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Government to Pay for High School Education in Ghana

 Education in Ghana
Nana Akufo-Addo, The President of Ghana, ran as a candidate of the New Patriotic Party (NPP), the national liberal-conservative party, in the past three election cycles. He was defeated in 2008 and 2012 by candidates from the National Democratic Congress (NDC), the national social democratic party. Nevertheless, he defeated the NDC candidates in 2016 after accusations of electoral fraud.

In 2016, the NPP campaigned on a promise of free Senior High School (SHS). President Akufo-Addo has since followed through, assuring Ghanaians the government will fund the costs of public SHS education in Ghana for all those who qualify for entry in the 2017-2018 academic year.

The SHS policy assures no cost to students or families for tuition. Tuition, as well as admission fees, library services, science center fees, computer laboratory fees, examination fees, utility fees are all free. The policy also includes provisions for free textbooks, boarding and meals for full-time and daytime students.

The announcement was made in the President’s speech as a guest of honor at the 60th-anniversary celebration of Akuapeman SHS in the Eastern Region. The initiative has been authorized in hopes of improving the quality of education in Ghana.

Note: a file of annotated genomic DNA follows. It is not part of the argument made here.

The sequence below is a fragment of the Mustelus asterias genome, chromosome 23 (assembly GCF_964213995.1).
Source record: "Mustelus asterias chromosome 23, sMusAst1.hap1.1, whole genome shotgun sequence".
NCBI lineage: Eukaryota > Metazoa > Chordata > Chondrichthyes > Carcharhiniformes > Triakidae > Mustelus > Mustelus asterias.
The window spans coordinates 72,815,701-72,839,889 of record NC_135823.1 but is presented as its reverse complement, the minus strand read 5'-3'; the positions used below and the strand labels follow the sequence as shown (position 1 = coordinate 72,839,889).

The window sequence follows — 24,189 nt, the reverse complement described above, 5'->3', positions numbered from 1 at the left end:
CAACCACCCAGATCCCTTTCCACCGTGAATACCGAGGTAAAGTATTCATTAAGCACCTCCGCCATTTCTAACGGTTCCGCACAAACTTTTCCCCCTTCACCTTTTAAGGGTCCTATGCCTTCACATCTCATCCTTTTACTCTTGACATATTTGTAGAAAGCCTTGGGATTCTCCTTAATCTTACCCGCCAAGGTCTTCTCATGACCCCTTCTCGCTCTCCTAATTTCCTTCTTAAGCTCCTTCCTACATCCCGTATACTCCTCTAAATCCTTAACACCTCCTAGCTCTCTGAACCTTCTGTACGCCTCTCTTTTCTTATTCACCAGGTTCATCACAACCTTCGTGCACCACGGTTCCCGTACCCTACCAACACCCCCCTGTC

Akufo-Addo detailed that a society that wants to develop into a modern, profitable and constructive participant in the global market requires an educated pioneering and labor pool. By that logic, he argues, the nation must enact its educational policies swiftly and effectively.

The President believes that education is the factor limiting the nation’s economic development and, for that reason, is committed to providing a free public SHS education in Ghana.

Along the same lines, the government intends to create incentives for a higher standard of teaching. President Akufo-Addo hopes this initiative will motivate hard work at both ends of the classroom.

Overall, the goal is to provide all children with equitable and accessible education in Ghana.

Jaime Viens

Photo: Flickr